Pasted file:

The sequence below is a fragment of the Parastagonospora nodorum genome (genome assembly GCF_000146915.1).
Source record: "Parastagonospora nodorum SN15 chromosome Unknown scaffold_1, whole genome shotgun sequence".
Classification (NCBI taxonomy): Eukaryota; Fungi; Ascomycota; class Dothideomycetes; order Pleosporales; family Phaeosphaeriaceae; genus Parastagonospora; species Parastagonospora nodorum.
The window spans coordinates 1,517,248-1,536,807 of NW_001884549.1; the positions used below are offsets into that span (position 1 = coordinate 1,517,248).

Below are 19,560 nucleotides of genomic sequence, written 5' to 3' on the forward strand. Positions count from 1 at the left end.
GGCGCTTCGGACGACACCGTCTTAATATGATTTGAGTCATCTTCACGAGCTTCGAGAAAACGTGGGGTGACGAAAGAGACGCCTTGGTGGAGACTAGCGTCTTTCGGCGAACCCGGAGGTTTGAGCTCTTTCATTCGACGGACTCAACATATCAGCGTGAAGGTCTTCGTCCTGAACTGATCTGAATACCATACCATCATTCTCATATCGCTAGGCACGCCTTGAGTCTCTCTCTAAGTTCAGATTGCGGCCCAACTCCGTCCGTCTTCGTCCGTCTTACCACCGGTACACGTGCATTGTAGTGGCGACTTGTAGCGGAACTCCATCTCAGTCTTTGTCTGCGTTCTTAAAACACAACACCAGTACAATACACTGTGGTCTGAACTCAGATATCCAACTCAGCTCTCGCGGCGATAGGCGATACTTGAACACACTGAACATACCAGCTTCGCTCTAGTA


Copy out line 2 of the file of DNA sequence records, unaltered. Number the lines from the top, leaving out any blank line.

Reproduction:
Source record: "Parastagonospora nodorum SN15 chromosome Unknown scaffold_1, whole genome shotgun sequence".